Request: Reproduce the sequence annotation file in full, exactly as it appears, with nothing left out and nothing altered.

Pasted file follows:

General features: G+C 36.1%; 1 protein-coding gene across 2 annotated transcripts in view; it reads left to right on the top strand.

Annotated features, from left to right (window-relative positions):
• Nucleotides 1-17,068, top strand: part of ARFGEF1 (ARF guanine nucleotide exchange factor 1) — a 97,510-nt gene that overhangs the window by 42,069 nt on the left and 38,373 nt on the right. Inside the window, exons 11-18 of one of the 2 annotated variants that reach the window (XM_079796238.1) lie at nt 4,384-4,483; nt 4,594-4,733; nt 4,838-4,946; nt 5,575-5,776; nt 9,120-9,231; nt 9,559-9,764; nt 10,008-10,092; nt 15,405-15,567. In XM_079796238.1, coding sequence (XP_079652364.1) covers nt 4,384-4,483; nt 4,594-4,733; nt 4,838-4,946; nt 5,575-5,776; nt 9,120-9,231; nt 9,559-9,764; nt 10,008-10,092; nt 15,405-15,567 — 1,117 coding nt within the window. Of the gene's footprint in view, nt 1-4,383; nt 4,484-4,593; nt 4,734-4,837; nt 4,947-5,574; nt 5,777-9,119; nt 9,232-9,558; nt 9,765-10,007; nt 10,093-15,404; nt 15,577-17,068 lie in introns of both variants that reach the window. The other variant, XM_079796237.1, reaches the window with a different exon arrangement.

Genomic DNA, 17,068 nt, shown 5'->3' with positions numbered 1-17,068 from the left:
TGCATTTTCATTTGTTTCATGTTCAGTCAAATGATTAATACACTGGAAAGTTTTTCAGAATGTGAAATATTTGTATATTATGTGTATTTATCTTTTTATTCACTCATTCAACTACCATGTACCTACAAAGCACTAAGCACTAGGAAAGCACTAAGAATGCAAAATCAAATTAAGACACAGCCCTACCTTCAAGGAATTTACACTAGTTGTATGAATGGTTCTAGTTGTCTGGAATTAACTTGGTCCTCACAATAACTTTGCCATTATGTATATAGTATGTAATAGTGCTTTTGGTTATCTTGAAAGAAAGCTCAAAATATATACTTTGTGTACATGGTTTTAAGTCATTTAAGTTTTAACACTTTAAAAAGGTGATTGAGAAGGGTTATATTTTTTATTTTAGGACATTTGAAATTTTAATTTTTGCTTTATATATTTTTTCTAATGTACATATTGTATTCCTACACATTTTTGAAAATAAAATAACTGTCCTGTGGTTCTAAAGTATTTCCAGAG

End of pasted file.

General features: G+C 36.1%; 1 protein-coding gene across 2 annotated transcripts in view; it reads left to right on the top strand.

Annotated features, from left to right (window-relative positions):
• Nucleotides 1-17,068, top strand: part of ARFGEF1 (ARF guanine nucleotide exchange factor 1) — a 97,510-nt gene that overhangs the window by 42,069 nt on the left and 38,373 nt on the right. Inside the window, exons 11-18 of one of the 2 annotated variants that reach the window (XM_079796238.1) lie at nt 4,384-4,483; nt 4,594-4,733; nt 4,838-4,946; nt 5,575-5,776; nt 9,120-9,231; nt 9,559-9,764; nt 10,008-10,092; nt 15,405-15,567. In XM_079796238.1, coding sequence (XP_079652364.1) covers nt 4,384-4,483; nt 4,594-4,733; nt 4,838-4,946; nt 5,575-5,776; nt 9,120-9,231; nt 9,559-9,764; nt 10,008-10,092; nt 15,405-15,567 — 1,117 coding nt within the window. Of the gene's footprint in view, nt 1-4,383; nt 4,484-4,593; nt 4,734-4,837; nt 4,947-5,574; nt 5,777-9,119; nt 9,232-9,558; nt 9,765-10,007; nt 10,093-15,404; nt 15,577-17,068 lie in introns of both variants that reach the window. The other variant, XM_079796237.1, reaches the window with a different exon arrangement.

Genomic DNA, 17,068 nt, shown 5'->3' with positions numbered 1-17,068 from the left:
TGCATTTTCATTTGTTTCATGTTCAGTCAAATGATTAATACACTGGAAAGTTTTTCAGAATGTGAAATATTTGTATATTATGTGTATTTATCTTTTTATTCACTCATTCAACTACCATGTACCTACAAAGCACTAAGCACTAGGAAAGCACTAAGAATGCAAAATCAAATTAAGACACAGCCCTACCTTCAAGGAATTTACACTAGTTGTATGAATGGTTCTAGTTGTCTGGAATTAACTTGGTCCTCACAATAACTTTGCCATTATGTATATAGTATGTAATAGTGCTTTTGGTTATCTTGAAAGAAAGCTCAAAATATATACTTTGTGTACATGGTTTTAAGTCATTTAAGTTTTAACACTTTAAAAAGGTGATTGAGAAGGGTTATATTTTTTATTTTAGGACATTTGAAATTTTAATTTTTGCTTTATATATTTTTTCTAATGTACATATTGTATTCCTACACATTTTTGAAAATAAAATAACTGTCCTGTGGTTCTAAAGTATTTCCAGAG